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Tuesday, April 16, 2013

madeleines; twd/bwj

if you ask me, marcel proust was nuts.  he went on about madeleines, or at least that is how the story goes.  after baking them with this recipe, i can only ask why?  what is so wonderful about madeleines?

this week, the tuesdays with dorie bakers made the madeleine recipe from the baking with julia book.  to see the recipe, buy the book or visit the blogpage of our hosts for the challenge, katie and amy of counter dog.

so what is my problem, why am i hating on proust and his beloved madeleines?  they are not very exciting.  kind of dry actually and a little flavorless too.  then again, that is what most genoise cakes are, dry and flavorless.  made that way to soak up the flavor from the fillings and booze that they sandwich together in multilayer cakes served by the slice.  these little buggers didn't just ask to be dunked in tea, they begged!

to make it interesting, i made two batches.  the first batch i flavored with freshly grated lemon zest and the second, with some cocoa powder and some cinnamon.  neither batch was worth indulging in if you ask me.  i brought them to a meeting and shared them.  the tasters enjoyed them and several dunked them-confirming my theory on the dryness.  would i make them again-not likely with this recipe.  while all madeleine recipes call for whipping eggs and sugar until the ribbon is formed, most have more than just flour a touch of butter and a little vanilla for flavor.  my own recipe includes coconut and is much moister and more flavorful than these.

the instructions from the recipe call for greasing and flouring the plaques.  not a good idea.  if anybody ever asks your opinion, tell them to just grease the pans or simply brush them with melted butter.  the flour and grease form a coating that stays on the madeleines and gives them a white washed effect.  it isn't noticeable on the lemon ones but it sure is on the chocolate ones.  believe it or not, the cleaner pan of the two in the photo, just used grease-no flour at all.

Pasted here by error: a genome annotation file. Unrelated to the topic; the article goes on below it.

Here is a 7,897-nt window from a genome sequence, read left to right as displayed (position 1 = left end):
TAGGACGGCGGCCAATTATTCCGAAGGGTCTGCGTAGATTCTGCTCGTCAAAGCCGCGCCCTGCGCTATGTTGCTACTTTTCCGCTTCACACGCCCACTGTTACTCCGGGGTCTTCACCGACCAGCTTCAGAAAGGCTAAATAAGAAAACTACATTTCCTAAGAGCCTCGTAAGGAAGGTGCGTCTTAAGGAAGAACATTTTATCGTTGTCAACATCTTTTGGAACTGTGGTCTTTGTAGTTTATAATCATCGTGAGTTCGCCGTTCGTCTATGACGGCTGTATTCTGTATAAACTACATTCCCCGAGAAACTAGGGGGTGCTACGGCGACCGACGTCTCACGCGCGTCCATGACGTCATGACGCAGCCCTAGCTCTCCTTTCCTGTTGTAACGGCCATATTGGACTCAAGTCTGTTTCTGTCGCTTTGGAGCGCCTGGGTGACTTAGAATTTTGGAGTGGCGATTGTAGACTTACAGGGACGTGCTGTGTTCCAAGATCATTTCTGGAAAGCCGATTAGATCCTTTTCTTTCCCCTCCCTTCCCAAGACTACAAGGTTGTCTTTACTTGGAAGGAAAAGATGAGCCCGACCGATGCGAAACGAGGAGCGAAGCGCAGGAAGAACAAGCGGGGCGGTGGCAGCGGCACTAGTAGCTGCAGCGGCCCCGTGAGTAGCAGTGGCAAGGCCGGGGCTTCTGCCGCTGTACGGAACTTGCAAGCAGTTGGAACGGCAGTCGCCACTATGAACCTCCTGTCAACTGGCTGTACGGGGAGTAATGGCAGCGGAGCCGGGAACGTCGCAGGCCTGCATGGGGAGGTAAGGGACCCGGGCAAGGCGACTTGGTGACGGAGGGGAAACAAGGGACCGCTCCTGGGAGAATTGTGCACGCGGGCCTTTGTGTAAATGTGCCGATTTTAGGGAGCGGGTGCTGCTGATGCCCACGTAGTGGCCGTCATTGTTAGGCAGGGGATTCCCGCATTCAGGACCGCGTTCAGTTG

when sitting side by side, you can easily tell which had flour in the pans.  


lemon zest added a hint of lemon flavor that improved the taste of the otherwise eggy little treats.  still wasn't enough to tempt me into eating more than one.  to see how the rest of the bakers did, visit the tuesdays with dorie page.

11 comments:

  1. Your madeleines look so pretty, maybe the recipe wasn't the best but it looks like you have the technique down pat!

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  2. I absolutely agree with the greasing of these pans. I always brush with melted butter, refrigerate, then brush again. I never have a problem with them. Yours come out lovely…however, this recipe was not so great. They were a bit dry, and not as good as other recipes I’ve made.

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  3. They look beautiful and I love the cinnamon and chocolate.
    Lisa

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  4. This was not my favorite Madeleine recipe. I don't think Proust would have waxed prosaic if this were the recipe he tried...

    I like the idea of adding zest to these.

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  5. Not my fav either. I much prefer Greenspan's recipe. Mine were dry and dense. Good idea to add the chocolate. And zest.

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  6. Pretty lackluster little cakes/cookies, weren't they? I'm surprised that a little cocoa/zest didn't add enough zing to make them repeatable. I tried dunking them in tea but it just made my tea full of crumbs. Least they take nice pictures?

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  7. Those are beautiful! How I wish I had a madeline pan!

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  8. Your pictures are wonderful! Thanks for sharing, Blessings, Catherine www.praycookblog.com

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  9. They look tasty! I added citrus zest and juice which made them not so dry, but still nothing to get excited over.

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  10. I read your post before I made mine so I just brushed the pan with butter and skipped the flour. Great tip, thanks. And your madeleines look great, so pretty, even if they aren't your favorite.

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  11. The chocolate version looks as pretty as the other - too bad the finished product didn't measure up for you.

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